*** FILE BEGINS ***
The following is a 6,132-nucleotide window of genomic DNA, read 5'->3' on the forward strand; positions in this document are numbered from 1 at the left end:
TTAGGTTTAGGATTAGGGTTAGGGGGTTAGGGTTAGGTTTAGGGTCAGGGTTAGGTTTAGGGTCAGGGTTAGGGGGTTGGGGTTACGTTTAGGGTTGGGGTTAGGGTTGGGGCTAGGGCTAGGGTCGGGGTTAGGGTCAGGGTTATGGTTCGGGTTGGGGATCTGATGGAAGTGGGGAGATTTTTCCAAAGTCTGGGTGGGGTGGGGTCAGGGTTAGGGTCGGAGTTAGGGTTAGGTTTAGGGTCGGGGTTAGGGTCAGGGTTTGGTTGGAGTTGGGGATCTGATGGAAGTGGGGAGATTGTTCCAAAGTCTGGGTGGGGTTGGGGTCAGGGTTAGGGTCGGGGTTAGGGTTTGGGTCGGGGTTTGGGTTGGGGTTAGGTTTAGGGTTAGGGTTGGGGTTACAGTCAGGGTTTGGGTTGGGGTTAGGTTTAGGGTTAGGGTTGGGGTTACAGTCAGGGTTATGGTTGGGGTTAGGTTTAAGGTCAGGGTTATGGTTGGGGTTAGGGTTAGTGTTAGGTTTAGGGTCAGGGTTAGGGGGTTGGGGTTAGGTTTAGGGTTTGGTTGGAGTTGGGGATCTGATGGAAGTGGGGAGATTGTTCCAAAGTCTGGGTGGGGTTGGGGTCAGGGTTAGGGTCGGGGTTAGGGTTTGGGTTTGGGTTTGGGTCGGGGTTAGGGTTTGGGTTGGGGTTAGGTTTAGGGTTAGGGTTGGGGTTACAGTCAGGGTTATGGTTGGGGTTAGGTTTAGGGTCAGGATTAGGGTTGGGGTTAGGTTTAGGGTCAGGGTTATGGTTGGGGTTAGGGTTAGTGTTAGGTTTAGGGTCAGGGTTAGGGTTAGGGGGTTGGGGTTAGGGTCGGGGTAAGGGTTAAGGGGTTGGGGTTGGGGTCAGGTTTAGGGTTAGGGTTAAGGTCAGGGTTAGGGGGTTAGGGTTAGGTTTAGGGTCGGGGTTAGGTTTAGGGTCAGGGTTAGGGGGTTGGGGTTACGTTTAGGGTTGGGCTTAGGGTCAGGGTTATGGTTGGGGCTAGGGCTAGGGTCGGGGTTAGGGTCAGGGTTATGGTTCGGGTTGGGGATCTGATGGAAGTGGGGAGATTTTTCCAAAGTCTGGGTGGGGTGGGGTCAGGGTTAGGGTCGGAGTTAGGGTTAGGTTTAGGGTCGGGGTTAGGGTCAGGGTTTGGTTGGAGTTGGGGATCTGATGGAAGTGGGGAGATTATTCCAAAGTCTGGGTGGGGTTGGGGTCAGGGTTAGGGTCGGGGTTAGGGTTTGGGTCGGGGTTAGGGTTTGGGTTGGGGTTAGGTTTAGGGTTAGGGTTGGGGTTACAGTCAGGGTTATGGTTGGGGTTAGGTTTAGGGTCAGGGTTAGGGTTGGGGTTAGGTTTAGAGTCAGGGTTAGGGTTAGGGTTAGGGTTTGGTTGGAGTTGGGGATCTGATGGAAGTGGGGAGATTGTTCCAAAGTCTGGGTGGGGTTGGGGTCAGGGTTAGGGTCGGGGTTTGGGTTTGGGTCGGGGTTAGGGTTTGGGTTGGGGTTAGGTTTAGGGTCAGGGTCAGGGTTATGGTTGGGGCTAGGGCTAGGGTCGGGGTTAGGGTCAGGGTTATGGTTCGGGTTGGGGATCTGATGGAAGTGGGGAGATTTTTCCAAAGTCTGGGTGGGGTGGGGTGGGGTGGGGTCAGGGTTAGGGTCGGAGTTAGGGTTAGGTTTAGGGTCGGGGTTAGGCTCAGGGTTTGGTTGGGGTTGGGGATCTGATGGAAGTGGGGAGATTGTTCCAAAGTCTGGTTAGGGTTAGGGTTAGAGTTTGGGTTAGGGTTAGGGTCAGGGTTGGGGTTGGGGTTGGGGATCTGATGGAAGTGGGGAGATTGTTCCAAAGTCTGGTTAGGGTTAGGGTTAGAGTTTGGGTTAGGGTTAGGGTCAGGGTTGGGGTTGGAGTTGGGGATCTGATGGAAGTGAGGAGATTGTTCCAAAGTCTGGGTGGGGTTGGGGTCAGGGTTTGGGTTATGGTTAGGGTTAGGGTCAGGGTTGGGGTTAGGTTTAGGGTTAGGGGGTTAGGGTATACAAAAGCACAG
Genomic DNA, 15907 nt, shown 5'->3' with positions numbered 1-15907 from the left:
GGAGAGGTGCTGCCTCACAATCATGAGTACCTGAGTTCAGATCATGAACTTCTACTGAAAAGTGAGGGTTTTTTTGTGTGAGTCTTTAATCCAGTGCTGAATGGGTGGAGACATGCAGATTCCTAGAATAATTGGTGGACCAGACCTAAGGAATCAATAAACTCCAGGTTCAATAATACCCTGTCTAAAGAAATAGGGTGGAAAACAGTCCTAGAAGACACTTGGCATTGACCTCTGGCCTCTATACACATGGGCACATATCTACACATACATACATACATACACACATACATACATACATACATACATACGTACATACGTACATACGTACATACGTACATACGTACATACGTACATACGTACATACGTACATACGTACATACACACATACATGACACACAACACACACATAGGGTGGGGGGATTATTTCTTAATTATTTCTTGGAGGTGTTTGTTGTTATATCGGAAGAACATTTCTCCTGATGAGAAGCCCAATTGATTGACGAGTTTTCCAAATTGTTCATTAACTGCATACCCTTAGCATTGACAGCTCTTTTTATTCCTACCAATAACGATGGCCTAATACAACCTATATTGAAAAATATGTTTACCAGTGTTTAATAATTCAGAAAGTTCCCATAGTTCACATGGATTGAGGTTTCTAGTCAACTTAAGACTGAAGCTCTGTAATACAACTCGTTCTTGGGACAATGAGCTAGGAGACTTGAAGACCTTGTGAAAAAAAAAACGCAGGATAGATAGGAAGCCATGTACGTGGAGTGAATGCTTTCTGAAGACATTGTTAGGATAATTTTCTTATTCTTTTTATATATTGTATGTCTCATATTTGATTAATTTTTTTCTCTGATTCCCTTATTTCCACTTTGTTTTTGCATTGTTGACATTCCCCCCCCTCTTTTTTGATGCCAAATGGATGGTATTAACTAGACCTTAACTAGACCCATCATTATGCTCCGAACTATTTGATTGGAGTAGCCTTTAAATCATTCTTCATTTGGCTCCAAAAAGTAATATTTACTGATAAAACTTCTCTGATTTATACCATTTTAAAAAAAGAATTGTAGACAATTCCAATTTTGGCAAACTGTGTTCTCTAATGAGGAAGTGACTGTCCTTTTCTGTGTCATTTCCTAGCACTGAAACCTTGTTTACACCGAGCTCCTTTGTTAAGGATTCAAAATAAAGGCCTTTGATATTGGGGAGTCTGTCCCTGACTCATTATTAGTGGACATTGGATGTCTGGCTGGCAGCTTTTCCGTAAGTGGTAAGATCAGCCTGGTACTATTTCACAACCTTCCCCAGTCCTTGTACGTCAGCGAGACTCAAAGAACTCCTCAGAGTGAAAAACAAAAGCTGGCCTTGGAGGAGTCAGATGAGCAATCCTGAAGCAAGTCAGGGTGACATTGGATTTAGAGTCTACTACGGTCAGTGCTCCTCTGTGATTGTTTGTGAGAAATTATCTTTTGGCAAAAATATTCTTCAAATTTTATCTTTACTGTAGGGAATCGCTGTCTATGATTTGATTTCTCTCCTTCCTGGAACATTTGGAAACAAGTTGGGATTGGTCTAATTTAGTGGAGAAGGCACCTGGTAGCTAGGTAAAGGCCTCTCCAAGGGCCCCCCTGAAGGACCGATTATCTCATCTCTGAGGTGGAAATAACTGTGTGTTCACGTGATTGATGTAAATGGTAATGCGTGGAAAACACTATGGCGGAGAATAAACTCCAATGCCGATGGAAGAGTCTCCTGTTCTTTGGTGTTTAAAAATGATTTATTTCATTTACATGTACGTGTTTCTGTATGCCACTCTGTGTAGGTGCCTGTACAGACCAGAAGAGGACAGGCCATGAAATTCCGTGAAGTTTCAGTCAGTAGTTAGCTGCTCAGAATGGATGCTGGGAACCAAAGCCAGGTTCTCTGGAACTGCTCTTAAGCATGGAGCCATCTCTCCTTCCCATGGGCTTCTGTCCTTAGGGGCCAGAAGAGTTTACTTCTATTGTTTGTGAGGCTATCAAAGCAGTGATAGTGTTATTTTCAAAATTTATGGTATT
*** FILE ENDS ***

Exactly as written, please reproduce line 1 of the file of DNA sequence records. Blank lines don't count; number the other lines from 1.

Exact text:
The following is a 6,132-nucleotide window of genomic DNA, read 5'->3' on the forward strand; positions in this document are numbered from 1 at the left end: